With respect to median survival, no significant difference was observed due to only neonicotinoids for both seasons (Extended Data Table 3). In summer, exposure to only V. destructor parasitism and to the combined stressors had a significantly larger effect by reducing the median survival of workers by 68% in both cases (Extended Data Table 5). Since the observed magnitude of the effect of combined stressors is equal to that of the sum of the individual stressors (0 + 68% of only neonicotinoids and only V. destructor parasitism), there was no evidence of synergy in summer (Extended Data Table 5). Evidence for synergism was obtained in autumn, when the large detrimental effects of exposure to only V. destructor parasitism on median survival (47% decrease) were surpassed by those of the combined exposure with neonicotinoids (70% decrease, Extended Data Table 5).
Brood infestation rates revealed no significant seasonal effects for both control and neonicotinoid exposed colonies (Extended Data Table 3). Mite wash counts were significantly higher in autumn compared to summer for both control and neonicotinoid exposed colonies (Extended Data Table 3). Likewise, a significant seasonal effect was observed for bottom board counts for the control colonies, whereas no difference was seen for the neonicotinoid exposed colonies (Extended Data Table 3). No significant seasonal effect for the proportion of workers with DWV clinical symptoms was observed between summer and autumn for all treatment groups (Extended Data Table 3). Furthermore, no significant effects for emergence mass were observed between summer and autumn controls or for workers exposed to only neonicotinoids (Fig. 3A,C; Extended Data Table 3). In contrast, workers exposed to only V. destructor parasitism and to combined stressors were significantly lighter in autumn when compared to summer (Fig. 3E,G). For survival, no difference was observed between seasons for control workers (Fig. 3B) or workers exposed to only V. destructor parasitism (Fig. 3F), while seasonal effects were observed for the neonicotinoids and combined treatments (Fig. 3D,H) with survival being lower in autumn.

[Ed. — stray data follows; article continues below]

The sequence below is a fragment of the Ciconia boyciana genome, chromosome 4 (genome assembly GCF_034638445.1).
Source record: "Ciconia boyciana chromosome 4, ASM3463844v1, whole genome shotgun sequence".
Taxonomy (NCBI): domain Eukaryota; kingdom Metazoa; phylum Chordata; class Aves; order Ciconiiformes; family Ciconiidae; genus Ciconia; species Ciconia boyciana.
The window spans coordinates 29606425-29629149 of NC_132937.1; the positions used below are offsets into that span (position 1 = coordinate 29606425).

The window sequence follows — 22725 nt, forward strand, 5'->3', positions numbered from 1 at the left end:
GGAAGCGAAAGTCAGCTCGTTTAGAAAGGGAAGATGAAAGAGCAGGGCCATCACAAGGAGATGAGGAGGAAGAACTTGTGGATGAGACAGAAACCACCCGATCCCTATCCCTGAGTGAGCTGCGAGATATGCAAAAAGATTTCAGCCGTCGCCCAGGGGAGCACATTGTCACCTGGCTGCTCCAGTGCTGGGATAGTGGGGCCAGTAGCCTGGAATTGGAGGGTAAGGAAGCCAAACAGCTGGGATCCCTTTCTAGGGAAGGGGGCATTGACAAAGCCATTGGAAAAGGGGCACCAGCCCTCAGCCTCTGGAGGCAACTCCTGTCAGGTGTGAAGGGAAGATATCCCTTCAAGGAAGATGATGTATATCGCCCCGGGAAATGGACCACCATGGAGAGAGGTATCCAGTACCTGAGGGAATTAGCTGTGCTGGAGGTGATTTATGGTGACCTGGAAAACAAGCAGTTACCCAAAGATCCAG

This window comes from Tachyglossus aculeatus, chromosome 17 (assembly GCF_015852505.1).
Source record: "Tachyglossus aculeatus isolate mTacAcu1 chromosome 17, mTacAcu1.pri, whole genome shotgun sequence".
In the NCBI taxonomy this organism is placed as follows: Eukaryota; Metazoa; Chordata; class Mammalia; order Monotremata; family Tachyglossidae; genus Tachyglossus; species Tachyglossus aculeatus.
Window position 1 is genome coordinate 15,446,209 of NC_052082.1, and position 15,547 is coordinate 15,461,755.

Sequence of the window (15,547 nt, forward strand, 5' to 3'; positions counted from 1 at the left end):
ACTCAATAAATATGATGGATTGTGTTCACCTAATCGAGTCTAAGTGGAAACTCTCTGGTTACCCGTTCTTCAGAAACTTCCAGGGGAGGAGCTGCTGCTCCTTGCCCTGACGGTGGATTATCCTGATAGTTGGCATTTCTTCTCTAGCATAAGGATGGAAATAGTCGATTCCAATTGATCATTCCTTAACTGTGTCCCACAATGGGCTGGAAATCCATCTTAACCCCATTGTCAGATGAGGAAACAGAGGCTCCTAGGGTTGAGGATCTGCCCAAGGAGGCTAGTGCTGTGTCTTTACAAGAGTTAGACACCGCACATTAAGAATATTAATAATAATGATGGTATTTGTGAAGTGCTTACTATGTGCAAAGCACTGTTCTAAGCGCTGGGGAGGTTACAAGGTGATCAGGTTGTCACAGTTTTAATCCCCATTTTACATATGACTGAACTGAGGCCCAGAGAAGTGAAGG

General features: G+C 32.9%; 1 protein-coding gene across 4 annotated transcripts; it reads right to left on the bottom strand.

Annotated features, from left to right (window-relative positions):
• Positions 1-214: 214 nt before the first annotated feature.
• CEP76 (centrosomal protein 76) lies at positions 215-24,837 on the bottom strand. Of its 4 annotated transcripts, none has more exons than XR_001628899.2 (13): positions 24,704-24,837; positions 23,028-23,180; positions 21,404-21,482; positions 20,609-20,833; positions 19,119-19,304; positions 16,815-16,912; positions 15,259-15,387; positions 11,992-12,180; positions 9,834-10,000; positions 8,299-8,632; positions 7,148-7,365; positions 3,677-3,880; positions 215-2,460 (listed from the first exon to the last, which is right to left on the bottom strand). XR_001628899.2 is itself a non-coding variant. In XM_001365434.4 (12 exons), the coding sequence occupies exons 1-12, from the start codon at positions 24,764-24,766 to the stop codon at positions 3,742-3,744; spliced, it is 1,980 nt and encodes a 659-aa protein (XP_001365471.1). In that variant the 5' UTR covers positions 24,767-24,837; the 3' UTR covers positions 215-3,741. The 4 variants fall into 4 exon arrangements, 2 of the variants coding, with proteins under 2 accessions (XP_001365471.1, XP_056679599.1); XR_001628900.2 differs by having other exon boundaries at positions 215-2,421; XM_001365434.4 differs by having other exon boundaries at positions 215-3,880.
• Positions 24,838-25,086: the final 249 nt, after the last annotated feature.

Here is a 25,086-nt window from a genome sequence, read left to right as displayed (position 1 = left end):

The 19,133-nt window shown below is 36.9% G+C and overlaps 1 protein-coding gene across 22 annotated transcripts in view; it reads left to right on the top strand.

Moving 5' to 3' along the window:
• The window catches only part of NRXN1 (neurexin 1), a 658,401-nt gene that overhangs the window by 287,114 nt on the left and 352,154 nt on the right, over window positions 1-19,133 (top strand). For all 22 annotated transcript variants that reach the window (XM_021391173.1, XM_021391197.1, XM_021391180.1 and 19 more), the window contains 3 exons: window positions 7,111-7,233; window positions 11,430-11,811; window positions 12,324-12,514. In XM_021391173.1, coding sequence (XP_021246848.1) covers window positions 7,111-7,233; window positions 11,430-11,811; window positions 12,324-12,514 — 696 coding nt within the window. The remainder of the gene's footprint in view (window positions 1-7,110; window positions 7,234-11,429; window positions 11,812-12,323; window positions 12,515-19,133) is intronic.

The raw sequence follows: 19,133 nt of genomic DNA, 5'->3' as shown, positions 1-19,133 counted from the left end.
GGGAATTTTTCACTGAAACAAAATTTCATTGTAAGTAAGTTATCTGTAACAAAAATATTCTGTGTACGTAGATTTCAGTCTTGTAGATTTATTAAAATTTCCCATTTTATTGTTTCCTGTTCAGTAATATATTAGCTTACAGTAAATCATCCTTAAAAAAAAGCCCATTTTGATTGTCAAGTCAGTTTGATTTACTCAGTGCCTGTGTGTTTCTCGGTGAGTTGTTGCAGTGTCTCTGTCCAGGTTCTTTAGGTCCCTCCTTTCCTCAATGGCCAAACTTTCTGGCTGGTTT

Colony mortality and queen loss
There was no significant difference between control and neonicotinoid treated colonies in either winter mortality (one non-exposed, two neonicotinoid-exposed colonies: Chi-square test, χ2 = 0.56, df = 1, P = 0.45) or queen loss (one in non-exposed, two in neonicotinoid-exposed colonies, two treatment queens: Chi-square test, χ2 = 0.39, df = 1, P = 0.53).
Our data clearly show a significant negative synergistic effect of neonicotinoids and V. destructor mites on A. mellifera honeybee body mass and longevity. While negative synergism was observed for body mass in both summer and autumn, it was only observed for survival in autumn. This suggests a time-lag effect of previous neonicotinoid exposure that could contribute to elevated mortality of overwintering honeybee colonies. Even though colony mortality and queen loss were not significantly different between the treatment groups in our study, likely because we routinely treated our colonies against V. destructor, our data nevertheless suggest that the combined exposure to both parasitic mites and neonicotinoids increases the risk for honeybee colony mortality by negatively affecting the survival of winter honeybees.